With 29 U.S. states reopening for business, to different degrees, the next question facing some business owners may be: How do I stay open in the post-Covid-19 environment?
The answer depends largely on where your business is located. Many cities and counties have specific guidance for how to reopen safely, including things like having employees fill out a health survey before returning to work. Some states even require health surveys for employees both when they come to work and when they leave, notes Neil Bradley, executive vice president and chief policy officer at the U.S. Chamber of Commerce.
"You're going to want to pay attention to these things," Bradley says. "Make sure you're following the guidance. Stay up to date." Bradley was speaking at the National Small Business Town Hall, a live webinar and panel conversation hosted by Inc. and the Chamber Friday, May 8. Here are three ways business owners preparing to reopen can position their companies to succeed in the long run.
1. Create a new company culture.
Whether your employees are coming back to a physical location or working remotely, companies should increase their efforts to communicate with workers about their lives outside of work, says Christel Slaughter, CEO of business management consultancy SSA Consultants. She adds that if a president or CEO isn't reaching out, managers or supervisors should be making these calls.
"This is really a test for small businesses, and those that are going to pass the test are going to create better cultures and more loyal employees," she says. "These are the kinds of things that are going to do it."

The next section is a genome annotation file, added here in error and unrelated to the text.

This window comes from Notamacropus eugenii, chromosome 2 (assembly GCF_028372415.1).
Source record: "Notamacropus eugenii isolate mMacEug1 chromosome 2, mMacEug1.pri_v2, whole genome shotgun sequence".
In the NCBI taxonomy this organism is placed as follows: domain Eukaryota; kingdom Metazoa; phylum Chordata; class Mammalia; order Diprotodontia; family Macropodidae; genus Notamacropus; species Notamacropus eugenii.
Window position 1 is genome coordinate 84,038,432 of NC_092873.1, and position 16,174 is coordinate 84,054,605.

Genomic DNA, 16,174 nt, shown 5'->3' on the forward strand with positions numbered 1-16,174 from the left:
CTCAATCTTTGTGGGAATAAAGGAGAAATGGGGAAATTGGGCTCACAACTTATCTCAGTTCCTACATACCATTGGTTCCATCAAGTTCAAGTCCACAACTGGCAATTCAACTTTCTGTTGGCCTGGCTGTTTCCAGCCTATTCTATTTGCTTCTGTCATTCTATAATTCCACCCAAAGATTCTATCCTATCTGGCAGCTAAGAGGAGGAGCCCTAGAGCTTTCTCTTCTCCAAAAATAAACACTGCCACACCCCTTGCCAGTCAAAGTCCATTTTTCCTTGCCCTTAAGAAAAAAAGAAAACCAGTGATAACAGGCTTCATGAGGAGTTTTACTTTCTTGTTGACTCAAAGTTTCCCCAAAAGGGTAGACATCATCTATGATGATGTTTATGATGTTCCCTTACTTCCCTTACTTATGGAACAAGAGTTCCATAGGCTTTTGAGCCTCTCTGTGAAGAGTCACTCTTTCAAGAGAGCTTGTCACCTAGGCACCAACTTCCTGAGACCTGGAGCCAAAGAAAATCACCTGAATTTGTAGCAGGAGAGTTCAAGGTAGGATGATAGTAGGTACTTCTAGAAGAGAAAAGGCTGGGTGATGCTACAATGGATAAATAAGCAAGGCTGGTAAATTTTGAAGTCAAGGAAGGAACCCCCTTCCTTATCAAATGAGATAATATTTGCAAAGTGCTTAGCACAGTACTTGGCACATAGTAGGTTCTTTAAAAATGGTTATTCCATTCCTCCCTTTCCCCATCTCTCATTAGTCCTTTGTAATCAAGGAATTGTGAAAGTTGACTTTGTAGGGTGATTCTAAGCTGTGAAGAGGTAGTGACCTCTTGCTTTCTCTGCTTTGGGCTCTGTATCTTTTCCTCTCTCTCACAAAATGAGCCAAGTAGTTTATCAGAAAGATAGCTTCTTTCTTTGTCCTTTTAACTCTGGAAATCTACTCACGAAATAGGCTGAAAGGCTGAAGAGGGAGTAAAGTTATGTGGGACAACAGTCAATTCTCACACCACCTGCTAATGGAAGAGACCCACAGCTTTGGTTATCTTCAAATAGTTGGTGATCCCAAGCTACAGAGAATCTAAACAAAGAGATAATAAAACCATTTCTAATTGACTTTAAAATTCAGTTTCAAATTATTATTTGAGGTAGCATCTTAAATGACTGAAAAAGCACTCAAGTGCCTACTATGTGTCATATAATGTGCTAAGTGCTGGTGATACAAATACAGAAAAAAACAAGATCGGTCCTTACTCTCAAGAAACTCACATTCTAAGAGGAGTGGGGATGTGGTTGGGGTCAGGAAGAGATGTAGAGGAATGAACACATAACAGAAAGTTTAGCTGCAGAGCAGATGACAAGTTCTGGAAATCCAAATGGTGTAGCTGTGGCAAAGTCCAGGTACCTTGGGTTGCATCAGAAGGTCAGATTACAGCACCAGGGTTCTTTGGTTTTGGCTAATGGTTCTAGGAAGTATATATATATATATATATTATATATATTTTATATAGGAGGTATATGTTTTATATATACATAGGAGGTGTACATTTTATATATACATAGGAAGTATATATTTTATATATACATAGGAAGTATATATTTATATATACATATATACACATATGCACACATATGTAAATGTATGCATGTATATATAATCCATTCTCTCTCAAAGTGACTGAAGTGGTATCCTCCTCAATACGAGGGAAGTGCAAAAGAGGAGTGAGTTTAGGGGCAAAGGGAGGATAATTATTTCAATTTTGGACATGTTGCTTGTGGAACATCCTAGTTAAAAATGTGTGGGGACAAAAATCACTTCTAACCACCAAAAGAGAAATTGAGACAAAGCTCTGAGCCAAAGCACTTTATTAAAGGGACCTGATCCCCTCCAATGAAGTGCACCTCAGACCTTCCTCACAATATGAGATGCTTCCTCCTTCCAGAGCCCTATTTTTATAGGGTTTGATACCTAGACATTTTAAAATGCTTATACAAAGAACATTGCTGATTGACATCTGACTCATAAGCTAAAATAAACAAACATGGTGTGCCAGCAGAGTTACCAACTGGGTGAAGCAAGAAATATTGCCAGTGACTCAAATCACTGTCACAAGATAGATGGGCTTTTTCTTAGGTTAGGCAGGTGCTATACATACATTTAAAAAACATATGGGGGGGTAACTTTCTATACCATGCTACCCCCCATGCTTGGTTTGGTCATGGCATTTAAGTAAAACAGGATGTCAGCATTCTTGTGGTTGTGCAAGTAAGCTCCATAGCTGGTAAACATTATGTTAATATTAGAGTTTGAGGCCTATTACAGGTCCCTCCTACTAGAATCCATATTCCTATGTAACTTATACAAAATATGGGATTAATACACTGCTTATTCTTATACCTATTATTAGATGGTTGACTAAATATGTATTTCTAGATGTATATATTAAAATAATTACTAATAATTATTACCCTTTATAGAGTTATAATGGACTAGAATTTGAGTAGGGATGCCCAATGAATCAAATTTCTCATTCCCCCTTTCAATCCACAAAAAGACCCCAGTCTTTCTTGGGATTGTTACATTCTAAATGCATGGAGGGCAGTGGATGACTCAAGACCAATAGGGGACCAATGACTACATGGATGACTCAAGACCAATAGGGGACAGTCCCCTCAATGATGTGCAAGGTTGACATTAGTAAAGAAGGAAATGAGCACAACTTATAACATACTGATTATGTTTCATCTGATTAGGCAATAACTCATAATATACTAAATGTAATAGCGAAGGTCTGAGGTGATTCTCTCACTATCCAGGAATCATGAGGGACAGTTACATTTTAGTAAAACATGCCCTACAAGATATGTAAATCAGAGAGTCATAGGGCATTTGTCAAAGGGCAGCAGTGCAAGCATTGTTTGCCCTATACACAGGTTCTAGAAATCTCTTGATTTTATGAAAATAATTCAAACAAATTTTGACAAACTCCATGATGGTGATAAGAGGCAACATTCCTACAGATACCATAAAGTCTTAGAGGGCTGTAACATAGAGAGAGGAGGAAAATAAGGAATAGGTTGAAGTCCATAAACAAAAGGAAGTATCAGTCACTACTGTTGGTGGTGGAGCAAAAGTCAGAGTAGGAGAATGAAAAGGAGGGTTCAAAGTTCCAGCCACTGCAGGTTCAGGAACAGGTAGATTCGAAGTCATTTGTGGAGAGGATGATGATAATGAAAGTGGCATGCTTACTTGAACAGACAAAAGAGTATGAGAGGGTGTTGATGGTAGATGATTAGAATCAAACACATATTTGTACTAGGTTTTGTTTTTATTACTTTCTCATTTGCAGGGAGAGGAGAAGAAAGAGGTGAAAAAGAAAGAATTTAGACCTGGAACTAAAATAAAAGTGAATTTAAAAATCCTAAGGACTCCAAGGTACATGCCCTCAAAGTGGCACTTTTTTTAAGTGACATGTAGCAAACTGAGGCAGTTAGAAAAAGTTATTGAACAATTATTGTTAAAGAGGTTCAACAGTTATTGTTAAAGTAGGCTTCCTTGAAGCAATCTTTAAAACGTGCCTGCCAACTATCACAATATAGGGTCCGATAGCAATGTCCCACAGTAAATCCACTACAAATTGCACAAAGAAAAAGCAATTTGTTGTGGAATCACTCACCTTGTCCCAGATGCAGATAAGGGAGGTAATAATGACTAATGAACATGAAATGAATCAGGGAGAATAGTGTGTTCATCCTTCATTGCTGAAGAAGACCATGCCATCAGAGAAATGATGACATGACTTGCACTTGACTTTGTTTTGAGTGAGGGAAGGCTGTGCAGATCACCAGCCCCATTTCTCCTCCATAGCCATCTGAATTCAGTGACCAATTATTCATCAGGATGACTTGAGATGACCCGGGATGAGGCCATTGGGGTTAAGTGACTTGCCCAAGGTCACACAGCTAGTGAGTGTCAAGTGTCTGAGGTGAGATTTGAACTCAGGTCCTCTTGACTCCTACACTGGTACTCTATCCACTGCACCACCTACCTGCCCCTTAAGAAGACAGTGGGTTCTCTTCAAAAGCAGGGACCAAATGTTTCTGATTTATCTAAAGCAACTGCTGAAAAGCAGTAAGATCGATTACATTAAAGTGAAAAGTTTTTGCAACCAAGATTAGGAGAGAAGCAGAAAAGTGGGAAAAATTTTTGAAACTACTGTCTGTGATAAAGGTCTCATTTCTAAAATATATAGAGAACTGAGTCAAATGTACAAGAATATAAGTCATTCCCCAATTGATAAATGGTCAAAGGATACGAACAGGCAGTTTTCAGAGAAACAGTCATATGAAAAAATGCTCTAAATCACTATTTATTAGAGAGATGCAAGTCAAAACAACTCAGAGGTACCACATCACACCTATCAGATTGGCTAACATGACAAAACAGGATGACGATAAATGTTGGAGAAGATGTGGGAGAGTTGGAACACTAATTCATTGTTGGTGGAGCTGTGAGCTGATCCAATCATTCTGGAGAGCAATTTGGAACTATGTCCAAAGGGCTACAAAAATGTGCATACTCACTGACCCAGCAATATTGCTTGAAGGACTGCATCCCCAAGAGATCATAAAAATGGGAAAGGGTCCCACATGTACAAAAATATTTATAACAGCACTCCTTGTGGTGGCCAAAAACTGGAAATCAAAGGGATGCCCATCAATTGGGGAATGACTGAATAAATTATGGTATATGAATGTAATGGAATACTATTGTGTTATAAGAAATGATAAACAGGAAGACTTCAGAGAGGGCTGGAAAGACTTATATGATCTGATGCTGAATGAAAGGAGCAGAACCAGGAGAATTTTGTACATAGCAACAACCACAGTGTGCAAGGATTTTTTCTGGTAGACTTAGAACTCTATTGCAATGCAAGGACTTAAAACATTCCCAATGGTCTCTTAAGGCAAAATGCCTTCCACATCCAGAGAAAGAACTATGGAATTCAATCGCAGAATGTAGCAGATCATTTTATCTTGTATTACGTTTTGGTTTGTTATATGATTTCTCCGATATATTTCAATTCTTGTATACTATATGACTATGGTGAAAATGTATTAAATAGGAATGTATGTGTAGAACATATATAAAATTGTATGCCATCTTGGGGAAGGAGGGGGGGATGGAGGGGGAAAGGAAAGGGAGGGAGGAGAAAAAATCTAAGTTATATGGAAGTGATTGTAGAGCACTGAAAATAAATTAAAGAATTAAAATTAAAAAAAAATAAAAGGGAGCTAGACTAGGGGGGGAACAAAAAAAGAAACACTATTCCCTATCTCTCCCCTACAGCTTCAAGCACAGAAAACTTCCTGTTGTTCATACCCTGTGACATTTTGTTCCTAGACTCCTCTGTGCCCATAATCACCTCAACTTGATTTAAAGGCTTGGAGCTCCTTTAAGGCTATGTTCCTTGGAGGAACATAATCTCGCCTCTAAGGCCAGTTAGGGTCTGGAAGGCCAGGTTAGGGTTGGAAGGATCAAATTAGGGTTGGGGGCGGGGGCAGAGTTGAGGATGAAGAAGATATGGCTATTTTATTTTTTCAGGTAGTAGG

2. Develop a safety protocol.
Retail businesses that are reopening will need to train their staff on new cleaning practices and other protocols, including taking customer temperatures, while offices will need to rethink where workers sit in relation to one another, advises Julie Werner, a partner at law firm Lowenstein Sandler. Companies that don't outline these new protocols clearly could face official complaints and reputational damage, she adds.
"We've seen the immediate impact that social media can have in ruining a business and its reputation," Werner says. "The more that you can have a dialogue and communicate with your employees about what you're doing--and get their input--I think the less risk there is, both to the individuals and the company as a whole."
3. Make employees feel safe.
Documenting how your business has taken steps to protect the safety of workers can be just as important as implementing those measures, according to Slaughter.
"They really would like to see a certificate," she says. "How many people have been tested? What have we done? Is there a third-party public health organization or laboratory that can provide that? Those are things that are really important."